Somewhere in there I read the Scions of Shanarra which I've already reviewed in an earlier post. Right now I'm reading The Collected Letters of Clark Ashton Smith, Tarzan and the Ant Men, and assorted short stories. I've got a couple of books coming in the mail, including two Viking books by Poul Anderson, one of the few remaining books by Michael Moorcock that I haven't read yet, and Philip Jose Farmer's A Barnstormer in Oz, which I've been meaning to re-read for some time. Got a few things in the too be read pile too, but this post has rambled on far enough.

http://www.timseverin.net/index.html

Friday, March 13, 2009

Not What They Appear To Be


This week, DC Comics, in their continuing program to get all of Jack Kirby's 1970s output for the company into hardback volumes, released a collection of Jack's 12 issue run on the World War Two series, The Losers. I haven't read any of those comics since I originally bought them back in the late seventies so it was interesting for me to go back and re-read them. There were also a couple of issues that I hadn't owned back then so there were at least two 'new' Kirby stories. Always a thrill.
As I read my way through the first couple of stories I began to notice something. Kirby, one of best, if not THE best and most influential comic book artists in the history of the medium was known for having a 'tin ear' when it came to dialog. Even those of us who dearly love Kirby sometimes wince at his syntax and we do a lot of good natured kidding about his cover blurbs. (Grab it Chum!) Kirby's dialog was often overblown and overly melodramatic, even for comic books.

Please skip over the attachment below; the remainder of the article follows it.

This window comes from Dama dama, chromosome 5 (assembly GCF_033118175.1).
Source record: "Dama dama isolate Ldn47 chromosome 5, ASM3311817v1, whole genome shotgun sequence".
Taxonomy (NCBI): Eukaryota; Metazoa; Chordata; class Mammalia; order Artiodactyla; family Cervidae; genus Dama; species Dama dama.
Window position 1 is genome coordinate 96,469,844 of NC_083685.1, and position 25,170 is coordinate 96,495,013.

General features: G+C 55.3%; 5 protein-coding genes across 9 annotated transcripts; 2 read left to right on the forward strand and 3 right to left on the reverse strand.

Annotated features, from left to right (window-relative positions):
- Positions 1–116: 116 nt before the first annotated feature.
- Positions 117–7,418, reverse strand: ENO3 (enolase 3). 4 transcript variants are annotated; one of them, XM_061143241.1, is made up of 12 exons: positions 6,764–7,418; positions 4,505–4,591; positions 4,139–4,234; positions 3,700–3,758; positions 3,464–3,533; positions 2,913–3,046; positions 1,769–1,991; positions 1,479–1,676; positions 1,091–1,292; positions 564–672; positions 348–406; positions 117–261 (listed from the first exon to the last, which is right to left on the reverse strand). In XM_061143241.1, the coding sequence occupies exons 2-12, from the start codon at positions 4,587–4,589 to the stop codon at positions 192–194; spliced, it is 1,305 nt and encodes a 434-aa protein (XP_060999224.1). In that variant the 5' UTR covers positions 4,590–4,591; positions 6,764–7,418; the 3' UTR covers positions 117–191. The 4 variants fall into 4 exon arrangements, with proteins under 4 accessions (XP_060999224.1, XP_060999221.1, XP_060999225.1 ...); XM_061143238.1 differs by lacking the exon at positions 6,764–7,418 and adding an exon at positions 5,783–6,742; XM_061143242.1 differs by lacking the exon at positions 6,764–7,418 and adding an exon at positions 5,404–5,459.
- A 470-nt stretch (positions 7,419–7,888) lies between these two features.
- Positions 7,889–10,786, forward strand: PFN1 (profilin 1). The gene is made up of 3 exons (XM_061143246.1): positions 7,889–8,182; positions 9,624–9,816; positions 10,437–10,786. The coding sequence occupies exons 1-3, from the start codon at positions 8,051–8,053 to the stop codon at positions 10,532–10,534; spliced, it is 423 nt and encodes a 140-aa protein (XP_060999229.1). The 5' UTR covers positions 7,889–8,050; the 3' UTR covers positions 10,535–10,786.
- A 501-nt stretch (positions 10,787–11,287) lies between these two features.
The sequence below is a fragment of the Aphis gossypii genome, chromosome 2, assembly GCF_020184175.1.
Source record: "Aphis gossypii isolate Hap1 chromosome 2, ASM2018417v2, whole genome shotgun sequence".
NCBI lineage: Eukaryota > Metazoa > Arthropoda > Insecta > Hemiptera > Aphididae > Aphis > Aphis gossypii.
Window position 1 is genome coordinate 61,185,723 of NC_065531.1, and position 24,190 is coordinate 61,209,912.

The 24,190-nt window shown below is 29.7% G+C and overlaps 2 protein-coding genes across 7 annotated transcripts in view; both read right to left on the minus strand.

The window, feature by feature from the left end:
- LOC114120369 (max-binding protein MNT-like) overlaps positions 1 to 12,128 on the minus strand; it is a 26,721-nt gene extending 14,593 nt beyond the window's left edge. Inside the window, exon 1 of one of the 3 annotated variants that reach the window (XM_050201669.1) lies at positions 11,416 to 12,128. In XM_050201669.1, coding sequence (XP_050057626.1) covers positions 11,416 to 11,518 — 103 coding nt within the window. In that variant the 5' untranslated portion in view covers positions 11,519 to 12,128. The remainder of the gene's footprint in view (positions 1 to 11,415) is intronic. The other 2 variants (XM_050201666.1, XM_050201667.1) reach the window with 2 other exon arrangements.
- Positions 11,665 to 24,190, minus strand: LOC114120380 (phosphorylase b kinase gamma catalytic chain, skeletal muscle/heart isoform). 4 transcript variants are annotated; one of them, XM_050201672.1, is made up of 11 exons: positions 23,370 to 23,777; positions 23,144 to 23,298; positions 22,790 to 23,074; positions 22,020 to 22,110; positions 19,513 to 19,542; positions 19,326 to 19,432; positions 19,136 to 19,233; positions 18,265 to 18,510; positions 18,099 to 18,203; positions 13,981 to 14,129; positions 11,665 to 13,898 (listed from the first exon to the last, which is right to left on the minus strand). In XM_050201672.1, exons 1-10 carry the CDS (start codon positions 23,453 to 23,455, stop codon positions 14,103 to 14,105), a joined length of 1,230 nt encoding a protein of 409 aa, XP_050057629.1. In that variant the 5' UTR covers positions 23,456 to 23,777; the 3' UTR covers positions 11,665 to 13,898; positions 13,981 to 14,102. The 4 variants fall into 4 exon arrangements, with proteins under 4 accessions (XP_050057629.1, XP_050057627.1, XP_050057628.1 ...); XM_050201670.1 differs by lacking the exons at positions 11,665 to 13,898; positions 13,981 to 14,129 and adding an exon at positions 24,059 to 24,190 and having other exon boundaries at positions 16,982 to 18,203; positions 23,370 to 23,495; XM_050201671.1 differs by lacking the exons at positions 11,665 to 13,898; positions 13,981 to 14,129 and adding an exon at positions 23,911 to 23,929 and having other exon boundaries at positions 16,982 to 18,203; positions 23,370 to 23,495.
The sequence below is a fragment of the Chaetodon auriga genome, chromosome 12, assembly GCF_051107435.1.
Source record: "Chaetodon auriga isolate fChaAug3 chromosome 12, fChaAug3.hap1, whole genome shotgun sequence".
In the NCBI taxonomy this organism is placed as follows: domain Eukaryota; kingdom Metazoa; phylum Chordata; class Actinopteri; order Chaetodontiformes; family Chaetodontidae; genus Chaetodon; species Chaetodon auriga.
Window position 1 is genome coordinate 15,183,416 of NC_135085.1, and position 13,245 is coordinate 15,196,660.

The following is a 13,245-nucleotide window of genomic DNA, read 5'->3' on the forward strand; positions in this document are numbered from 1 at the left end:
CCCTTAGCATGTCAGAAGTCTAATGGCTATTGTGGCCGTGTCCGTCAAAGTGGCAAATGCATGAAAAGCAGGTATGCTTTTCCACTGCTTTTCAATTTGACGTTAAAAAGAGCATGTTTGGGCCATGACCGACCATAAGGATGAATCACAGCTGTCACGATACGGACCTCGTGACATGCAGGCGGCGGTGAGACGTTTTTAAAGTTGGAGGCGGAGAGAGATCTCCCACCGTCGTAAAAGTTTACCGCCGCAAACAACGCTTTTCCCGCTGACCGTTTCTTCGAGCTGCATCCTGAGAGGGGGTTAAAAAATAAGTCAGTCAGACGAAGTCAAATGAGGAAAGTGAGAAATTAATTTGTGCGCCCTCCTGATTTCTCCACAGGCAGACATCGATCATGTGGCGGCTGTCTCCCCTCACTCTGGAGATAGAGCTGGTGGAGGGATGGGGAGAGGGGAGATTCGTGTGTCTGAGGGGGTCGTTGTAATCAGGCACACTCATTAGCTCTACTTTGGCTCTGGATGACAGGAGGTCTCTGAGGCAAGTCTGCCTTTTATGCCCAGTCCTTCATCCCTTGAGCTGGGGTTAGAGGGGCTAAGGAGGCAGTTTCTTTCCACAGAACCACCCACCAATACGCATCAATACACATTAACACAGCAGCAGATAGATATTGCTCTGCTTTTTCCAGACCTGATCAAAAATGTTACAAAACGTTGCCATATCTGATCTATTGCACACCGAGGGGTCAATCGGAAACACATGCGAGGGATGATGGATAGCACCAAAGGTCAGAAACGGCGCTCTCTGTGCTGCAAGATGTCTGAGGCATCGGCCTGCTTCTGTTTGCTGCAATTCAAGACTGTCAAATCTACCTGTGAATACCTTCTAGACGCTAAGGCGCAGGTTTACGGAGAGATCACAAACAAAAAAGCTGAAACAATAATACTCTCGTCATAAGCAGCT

But as I read the Losers volume I began to realize that Kirby's dialog was pared down, almost to the point of minimalism and much more naturalistic than in his super hero comics. The four man special military unit known as The Losers spoke in quick terse sentences.
Now someone who doesn't know much about jack might think that he simply wasn't putting in the effort he had on some other series. Not Kirby. The man didn't know how to give less than 100%. Another idea might be that it was the more realistic nature of the stories Jack was telling, and that's more possible.
But I think it had more to do with the fact that Kirby had served in World War Two and that he was drawing on his personal experiences, his memories, as he spun the tight and hardboiled tales of the Losers. Folks who knew Kirby well always mentioned how he never tired of telling stories about the war. In my one meeting with Kirby, back in the late 1980s, he spent a good deal of the hour or so I sat listening to him talking about World War Two. And in fact, the plots of two of the issues of the Losers are roughly based on two stories that he told me, one about getting stuck in a small ruined European town as the Nazis moved in, and one about seeing German soldiers in lines for Broadway shows in New York. (They had presumably taken their submarine up into the Hudson River and gone ashore.) As Jack said, it was a nutty kind of war.